Creating a new icon from a reference creates a ‘placeholder’ icon, containing just enough to match the data type to the original. (Without that, referencing icons would reject it as being of the wrong data type.
|Apply Structure Dialog||
When structure is applied to a collection — by choosing a clipping from the ‘©’ menu or selecting ‘Paste’ from the ‘Edit’ menu when there is structure on the clipboard — a dialog allows you to control the process. This dialog gives the user control of each icon being applied to the collection. In particular, you can determine whether an incoming icon should create a new icon or replace an existing one.
The components of the dialog (shown at right) are:
Each of these components is described in detail below.
The first section of the dialog is the Object Counts section. It contains three columns of actions (Link, Create, Skip) and two rows of object types (Icons, References).
Each column (Link, Create, Skip) is combined with the two rows (Icons, References) to form a matrix of possible actions when the structure is applied. The effect on the target collection for each of these combinations is shown in this table:
Notes on Object Counts
|Source Icon Tree||
The Source Icon Tree is shown on the left side of the dialog. It is presented in ‘tree’ format, with icons that are contained within other icons shown as ‘indented’ from the parent icon.
Disclosure triangles next to the collection and relation icons allow the user to hide or reveal icons contained within them. Holding the Option key down while clicking on the disclosure triangle next to the collection icon (or double clicking on the collection icon or name) opens or closes the collection and all relations in the tree.
The Source Icon Tree is initially displayed in one of two states: complete structure or top-level icons only. RADE is capable of applying structure containing thousands of icons, and displaying a complete structure with many icons is simply too much information. By default, Helix switches to top-level icons only mode when there are more than 500 icons in the structure. This cut-off point can be changed by editing the HxPasteTreeMaxOnOpen preference. (See this technote for more information on editing preferences.) Displaying a large icon tree takes time, and the macOS ‘spinning wait cursor’ may be displayed when a large icon tree is being built.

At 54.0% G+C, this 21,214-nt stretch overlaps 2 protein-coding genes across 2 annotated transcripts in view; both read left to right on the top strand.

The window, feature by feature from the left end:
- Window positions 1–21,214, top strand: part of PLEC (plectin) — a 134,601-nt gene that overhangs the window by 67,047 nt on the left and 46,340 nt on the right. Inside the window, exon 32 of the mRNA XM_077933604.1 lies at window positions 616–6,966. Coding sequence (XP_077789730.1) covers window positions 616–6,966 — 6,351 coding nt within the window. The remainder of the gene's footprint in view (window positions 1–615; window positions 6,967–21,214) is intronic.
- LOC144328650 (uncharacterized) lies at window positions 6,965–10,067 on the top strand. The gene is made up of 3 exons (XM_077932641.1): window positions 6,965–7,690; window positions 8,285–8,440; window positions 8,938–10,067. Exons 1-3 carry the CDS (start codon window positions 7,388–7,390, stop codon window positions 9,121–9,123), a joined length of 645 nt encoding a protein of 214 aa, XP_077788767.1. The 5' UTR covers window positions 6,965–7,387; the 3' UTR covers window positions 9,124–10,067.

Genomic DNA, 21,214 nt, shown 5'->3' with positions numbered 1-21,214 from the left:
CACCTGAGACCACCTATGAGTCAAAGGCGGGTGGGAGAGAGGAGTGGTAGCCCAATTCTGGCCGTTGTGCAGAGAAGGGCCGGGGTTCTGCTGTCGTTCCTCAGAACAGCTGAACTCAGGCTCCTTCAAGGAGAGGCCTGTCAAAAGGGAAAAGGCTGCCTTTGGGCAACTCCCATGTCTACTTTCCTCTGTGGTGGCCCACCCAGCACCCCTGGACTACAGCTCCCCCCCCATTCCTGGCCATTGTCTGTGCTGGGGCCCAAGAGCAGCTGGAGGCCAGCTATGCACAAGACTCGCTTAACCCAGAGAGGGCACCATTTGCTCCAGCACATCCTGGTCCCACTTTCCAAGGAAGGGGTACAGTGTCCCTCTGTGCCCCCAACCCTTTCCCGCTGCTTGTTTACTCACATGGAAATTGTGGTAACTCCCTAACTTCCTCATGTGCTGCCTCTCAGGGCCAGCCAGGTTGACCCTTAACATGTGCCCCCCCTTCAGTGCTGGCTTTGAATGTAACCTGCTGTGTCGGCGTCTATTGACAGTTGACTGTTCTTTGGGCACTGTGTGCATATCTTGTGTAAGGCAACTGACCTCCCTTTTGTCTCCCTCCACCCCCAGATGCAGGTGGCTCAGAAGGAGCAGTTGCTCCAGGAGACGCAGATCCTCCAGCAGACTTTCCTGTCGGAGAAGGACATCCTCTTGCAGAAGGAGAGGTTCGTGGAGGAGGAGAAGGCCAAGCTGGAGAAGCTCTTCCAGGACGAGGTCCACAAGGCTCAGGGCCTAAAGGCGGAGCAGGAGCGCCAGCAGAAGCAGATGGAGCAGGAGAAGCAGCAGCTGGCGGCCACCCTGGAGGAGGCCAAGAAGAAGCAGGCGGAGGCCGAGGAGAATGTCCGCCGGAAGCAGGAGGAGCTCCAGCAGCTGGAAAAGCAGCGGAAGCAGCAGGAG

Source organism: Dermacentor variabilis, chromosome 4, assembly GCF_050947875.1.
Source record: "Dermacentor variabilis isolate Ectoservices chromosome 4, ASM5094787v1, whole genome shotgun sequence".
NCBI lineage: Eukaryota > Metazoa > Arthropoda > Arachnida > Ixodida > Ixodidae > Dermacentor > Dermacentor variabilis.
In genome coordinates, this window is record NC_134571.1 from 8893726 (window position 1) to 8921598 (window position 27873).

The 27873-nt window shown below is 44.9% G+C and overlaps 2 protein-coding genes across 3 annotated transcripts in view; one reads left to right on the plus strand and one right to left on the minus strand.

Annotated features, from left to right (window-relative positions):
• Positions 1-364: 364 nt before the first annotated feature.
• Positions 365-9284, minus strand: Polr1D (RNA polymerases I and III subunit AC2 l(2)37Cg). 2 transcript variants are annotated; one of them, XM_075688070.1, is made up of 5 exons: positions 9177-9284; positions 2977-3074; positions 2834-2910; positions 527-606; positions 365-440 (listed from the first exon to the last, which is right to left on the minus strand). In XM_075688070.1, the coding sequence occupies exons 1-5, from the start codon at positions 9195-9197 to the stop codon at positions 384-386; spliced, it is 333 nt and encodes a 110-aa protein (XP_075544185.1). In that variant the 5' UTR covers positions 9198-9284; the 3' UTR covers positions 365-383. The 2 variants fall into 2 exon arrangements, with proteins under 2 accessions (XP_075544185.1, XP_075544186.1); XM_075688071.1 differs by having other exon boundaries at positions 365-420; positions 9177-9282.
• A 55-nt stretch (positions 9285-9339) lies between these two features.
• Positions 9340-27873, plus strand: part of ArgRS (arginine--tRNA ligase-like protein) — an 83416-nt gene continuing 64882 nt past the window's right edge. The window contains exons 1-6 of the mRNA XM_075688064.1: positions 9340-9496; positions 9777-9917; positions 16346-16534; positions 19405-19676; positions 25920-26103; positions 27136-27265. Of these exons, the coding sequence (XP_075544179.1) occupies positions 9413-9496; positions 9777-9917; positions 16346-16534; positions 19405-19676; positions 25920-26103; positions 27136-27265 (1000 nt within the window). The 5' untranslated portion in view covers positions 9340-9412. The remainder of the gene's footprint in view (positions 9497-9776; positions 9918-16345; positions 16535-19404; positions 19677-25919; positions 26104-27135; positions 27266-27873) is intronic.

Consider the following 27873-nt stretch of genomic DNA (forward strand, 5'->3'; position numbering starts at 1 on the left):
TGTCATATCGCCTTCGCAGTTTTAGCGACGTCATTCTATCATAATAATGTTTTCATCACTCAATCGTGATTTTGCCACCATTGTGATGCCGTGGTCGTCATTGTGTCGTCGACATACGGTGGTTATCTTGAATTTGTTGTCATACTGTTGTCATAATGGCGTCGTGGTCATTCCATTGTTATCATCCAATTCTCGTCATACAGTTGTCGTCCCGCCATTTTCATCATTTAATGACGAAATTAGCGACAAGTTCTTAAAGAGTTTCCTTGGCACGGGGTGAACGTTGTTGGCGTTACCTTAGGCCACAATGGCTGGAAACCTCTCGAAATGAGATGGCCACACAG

Icons in the tree are shown in bold; References are shown in plain text.
When an icon is selected in the Source Icon Tree, the Target Icon Tree updates shows how that icon has been matched, along with other options. The options are explained in the ‘Target Icon Tree’ section below.
|Target Icon Tree||
The Target Icon Tree is shown on the right side of the dialog. It is presented in ‘tree’ format, with disclosure triangles on the collection and relation icons that allow the user to hide or reveal icons that are contained within them.
When an icon is selected in the Source Icon Tree, the Target Icon Tree shows how that icon has been matched, along with other options. Icons shown in the Target Icon Tree can be in one of three states:
When an icon is already linked to a target icon, the target icon appears as a ‘dimmed’ (disabled) icon. This is because this icon is already linked (to the one you selected on the left) and linking two source icons to one target is nonsense. The icons on the right are disabled to show that they can not be linked to anything else, unless the current link is broken.